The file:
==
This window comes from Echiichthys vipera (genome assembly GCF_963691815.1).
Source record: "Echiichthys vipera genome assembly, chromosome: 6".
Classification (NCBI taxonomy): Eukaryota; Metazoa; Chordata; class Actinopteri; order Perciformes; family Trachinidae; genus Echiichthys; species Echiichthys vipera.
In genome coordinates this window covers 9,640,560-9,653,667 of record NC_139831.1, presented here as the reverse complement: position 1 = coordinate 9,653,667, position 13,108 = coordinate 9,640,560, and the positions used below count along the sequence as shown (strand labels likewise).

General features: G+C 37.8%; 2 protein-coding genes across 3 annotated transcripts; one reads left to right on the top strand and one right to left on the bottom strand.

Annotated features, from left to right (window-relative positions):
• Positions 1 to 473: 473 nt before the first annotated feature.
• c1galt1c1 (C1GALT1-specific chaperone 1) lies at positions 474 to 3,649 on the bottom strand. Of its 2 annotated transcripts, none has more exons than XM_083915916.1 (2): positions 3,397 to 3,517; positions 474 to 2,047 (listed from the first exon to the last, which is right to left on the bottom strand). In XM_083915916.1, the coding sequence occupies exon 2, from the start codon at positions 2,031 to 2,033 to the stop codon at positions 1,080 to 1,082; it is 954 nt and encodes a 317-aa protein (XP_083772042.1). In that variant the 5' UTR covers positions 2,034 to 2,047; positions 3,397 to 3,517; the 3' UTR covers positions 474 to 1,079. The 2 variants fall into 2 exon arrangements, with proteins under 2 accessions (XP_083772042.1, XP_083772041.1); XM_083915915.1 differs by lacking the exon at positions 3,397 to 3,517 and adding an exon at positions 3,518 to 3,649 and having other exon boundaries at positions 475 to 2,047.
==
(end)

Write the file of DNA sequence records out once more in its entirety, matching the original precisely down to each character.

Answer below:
This window comes from Echiichthys vipera (genome assembly GCF_963691815.1).
Source record: "Echiichthys vipera genome assembly, chromosome: 6".
Classification (NCBI taxonomy): Eukaryota; Metazoa; Chordata; class Actinopteri; order Perciformes; family Trachinidae; genus Echiichthys; species Echiichthys vipera.
In genome coordinates this window covers 9,640,560-9,653,667 of record NC_139831.1, presented here as the reverse complement: position 1 = coordinate 9,653,667, position 13,108 = coordinate 9,640,560, and the positions used below count along the sequence as shown (strand labels likewise).

General features: G+C 37.8%; 2 protein-coding genes across 3 annotated transcripts; one reads left to right on the top strand and one right to left on the bottom strand.

Annotated features, from left to right (window-relative positions):
• Positions 1 to 473: 473 nt before the first annotated feature.
• c1galt1c1 (C1GALT1-specific chaperone 1) lies at positions 474 to 3,649 on the bottom strand. Of its 2 annotated transcripts, none has more exons than XM_083915916.1 (2): positions 3,397 to 3,517; positions 474 to 2,047 (listed from the first exon to the last, which is right to left on the bottom strand). In XM_083915916.1, the coding sequence occupies exon 2, from the start codon at positions 2,031 to 2,033 to the stop codon at positions 1,080 to 1,082; it is 954 nt and encodes a 317-aa protein (XP_083772042.1). In that variant the 5' UTR covers positions 2,034 to 2,047; positions 3,397 to 3,517; the 3' UTR covers positions 474 to 1,079. The 2 variants fall into 2 exon arrangements, with proteins under 2 accessions (XP_083772042.1, XP_083772041.1); XM_083915915.1 differs by lacking the exon at positions 3,397 to 3,517 and adding an exon at positions 3,518 to 3,649 and having other exon boundaries at positions 475 to 2,047.